# Amaze Your Students With This Math Magic Trick!

Posted by Brittney Field on

Want to show off a little 'magic' in math class tomorrow?  Want to watch your students' jaws drop when they see you guess their secret number correctly again and again?  Let me teach you how to do the coolest (and simplest) math trick around!

I think you're really going to love this one.  It's easy to prepare and so much fun to do, even as adults.  Here's how it works:

1. Click here to download a free PDF of the Magic Math cards. Print out the Magic Math cards page and cut out each of the cards individually.

2. Place all 6 cards face-up in a pile and put the "Pick a Number Between 1 and 30" card on top.  The order of the other 5 number cards does not matter.

3. Show your student the "Pick a Number Between 1 and 30" card and ask him/her to pick a number between 1 and 30.  Be sure that the student does not tell you what it is.

4. Show the student the first number card in the pile and ask, "Is your number on this card?"  Be sure that the student looks carefully before responding.

• If the student says "yes," make a mental note of the number in the top lefthand corner of that card (it's either 1, 2, 4, 8, or 16).
• If the student says "no," just continue.

5. Show the student the next number card in the pile and do the same as you did before.

6. Repeat until you have asked the student for all 5 number cards.

7. You should have kept a mental note of the top lefthand corner numbers for all of the cards to which the student responded "yes."  Add those numbers together.

• TIP: Keep a running total in your head as you move through the cards instead of waiting until the end to add them.  It's much easier to remember a running total than to remember a bunch of different numbers.

8. The sum that you just calculated is the student's secret number!  Now's the fun part - blow the student away by sharing what his/her secret number is!

How cool and simple is that trick?  You can repeat it with your students again and again, but I guarantee that they will quickly want to learn how to do it themselves...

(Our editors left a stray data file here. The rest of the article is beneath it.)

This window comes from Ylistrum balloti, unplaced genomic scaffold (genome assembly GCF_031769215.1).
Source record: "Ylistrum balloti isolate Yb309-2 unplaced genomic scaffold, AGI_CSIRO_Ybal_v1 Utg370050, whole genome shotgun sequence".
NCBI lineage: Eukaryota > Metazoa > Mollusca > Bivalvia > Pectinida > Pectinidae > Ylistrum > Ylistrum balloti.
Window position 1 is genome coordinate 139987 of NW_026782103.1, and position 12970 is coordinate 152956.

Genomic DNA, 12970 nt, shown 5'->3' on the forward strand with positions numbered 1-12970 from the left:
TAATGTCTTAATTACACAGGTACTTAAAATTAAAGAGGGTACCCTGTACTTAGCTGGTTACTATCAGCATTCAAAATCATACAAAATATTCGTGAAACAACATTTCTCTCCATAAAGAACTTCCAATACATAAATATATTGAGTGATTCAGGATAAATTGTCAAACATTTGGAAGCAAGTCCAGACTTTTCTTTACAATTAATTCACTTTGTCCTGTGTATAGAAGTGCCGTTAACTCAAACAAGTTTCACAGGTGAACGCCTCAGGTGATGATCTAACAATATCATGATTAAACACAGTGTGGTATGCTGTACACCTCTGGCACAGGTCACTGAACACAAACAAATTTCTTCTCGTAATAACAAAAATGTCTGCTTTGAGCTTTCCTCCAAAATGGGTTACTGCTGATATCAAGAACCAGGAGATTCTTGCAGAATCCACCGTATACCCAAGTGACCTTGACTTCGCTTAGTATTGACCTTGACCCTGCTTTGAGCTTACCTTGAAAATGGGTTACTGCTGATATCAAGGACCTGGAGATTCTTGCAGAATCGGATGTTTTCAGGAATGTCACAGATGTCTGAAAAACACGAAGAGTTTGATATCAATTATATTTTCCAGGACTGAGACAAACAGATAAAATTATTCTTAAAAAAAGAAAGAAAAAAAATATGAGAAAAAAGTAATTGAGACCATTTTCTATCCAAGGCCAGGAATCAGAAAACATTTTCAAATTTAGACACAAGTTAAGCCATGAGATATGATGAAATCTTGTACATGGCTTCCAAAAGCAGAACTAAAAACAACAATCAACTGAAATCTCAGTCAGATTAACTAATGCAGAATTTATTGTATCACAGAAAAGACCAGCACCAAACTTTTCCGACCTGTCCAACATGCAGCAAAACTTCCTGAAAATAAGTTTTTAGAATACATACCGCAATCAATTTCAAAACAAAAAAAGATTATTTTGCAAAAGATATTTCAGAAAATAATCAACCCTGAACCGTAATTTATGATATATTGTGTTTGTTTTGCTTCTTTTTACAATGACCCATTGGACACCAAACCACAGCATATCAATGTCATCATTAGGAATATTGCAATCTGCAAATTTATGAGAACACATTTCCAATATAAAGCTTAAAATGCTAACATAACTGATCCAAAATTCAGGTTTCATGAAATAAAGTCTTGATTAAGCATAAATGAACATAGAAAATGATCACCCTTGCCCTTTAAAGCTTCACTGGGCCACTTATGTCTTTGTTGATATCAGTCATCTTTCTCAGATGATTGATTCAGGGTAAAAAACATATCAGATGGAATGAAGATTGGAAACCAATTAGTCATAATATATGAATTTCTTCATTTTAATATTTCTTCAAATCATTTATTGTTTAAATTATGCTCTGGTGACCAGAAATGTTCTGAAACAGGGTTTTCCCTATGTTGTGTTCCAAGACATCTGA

Getting students to figure out how it works:

There's the old saying that "magicians never tell."  I'm more of the believer that magicians never tell without making their students struggle first.  I love using this trick to get students thinking; it makes quite a challenging small group discovery activity.  Plus, I find that students really get into it because they truly want to learn how to do it themselves.  Here's how I generally scaffold the activity, in case you're curious:

• I give each group a set of their own cards and let them struggle within their groups to re-create what I already showed them.  I don't give any "hints" at this time.
• After some time, I direct students to create a chart that shows the expected yes/no card responses to each possible secret number starting with 1.  This usually leads them to come up with lots of interesting ideas about how it works, though rarely is it the correct one.
• Once they've generated many wrong ideas, I give them the hint that the secret has something to do with the top lefthand corner number on each card.  Because they've had time to create a chart that shows secret number vs. yes/no response on card, I usually have one student who's able to figure it out.  If not, I keep giving "hints" until we're able to discover how it works as a class.

Once we've all discovered how it works, I always give each student their own set of the cards so that they can practice it themselves (this will undoubtedly be their favorite part).  I tell them to show their magic trick to their friends in other classes, their family members, their neighbors, etc.  It's a great way for them to practice mental addition calculations through 30... and they won't even realize they're practicing!

Did your students enjoy learning this magic math trick?  We'd LOVE it if you'd share one of these images on social or leave a comment in the space below!

Looking for fun ways to practice addition in your math centers? Check out these and other fun addition games in our store.

• Thanks so much,my friends loved it

Kamsi Ezeji on
• Thanks so much,my friends loved it

Kamsi Ezeji on
• When I was studied 5th standard, that time impressed so much of this game. After 14 year now only I found this game. Very cool! Vet Amazing! No more words to say…

Shankar Balagoundan on
• This one’s too good and very simple to do… Thanks for sharing

Babu on
• this game came in a cereal box when I was in elementary in the 80’s. My teacher did it in class and I answered it everytime, had the class in awe. I was rethinking that moment from 30 years ago and googled it and found this game gain and will use on my kids tonight… thanks

Cre on